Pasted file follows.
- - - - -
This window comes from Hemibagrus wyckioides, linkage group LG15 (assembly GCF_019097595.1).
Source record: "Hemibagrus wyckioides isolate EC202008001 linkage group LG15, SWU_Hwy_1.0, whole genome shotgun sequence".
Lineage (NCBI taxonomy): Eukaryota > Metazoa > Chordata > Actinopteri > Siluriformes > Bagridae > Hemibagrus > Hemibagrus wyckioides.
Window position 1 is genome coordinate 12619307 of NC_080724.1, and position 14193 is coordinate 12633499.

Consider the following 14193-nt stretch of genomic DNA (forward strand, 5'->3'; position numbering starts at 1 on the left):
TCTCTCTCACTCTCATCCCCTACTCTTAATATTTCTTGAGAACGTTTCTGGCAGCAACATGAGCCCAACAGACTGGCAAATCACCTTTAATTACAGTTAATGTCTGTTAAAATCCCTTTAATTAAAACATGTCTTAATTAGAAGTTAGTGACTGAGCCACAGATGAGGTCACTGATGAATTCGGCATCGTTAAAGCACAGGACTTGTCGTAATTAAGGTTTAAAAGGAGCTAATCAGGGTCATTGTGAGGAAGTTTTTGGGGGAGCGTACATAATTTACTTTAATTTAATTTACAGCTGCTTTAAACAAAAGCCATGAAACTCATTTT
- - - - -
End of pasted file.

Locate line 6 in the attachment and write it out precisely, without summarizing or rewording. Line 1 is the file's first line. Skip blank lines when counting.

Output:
TCTCTCTCACTCTCATCCCCTACTCTTAATATTTCTTGAGAACGTTTCTGGCAGCAACATGAGCCCAACAGACTGGCAAATCACCTTTAATTACAGTTAATGTCTGTTAAAATCCCTTTAATTAAAACATGTCTTAATTAGAAGTTAGTGACTGAGCCACAGATGAGGTCACTGATGAATTCGGCATCGTTAAAGCACAGGACTTGTCGTAATTAAGGTTTAAAAGGAGCTAATCAGGGTCATTGTGAGGAAGTTTTTGGGGGAGCGTACATAATTTACTTTAATTTAATTTACAGCTGCTTTAAACAAAAGCCATGAAACTCATTTT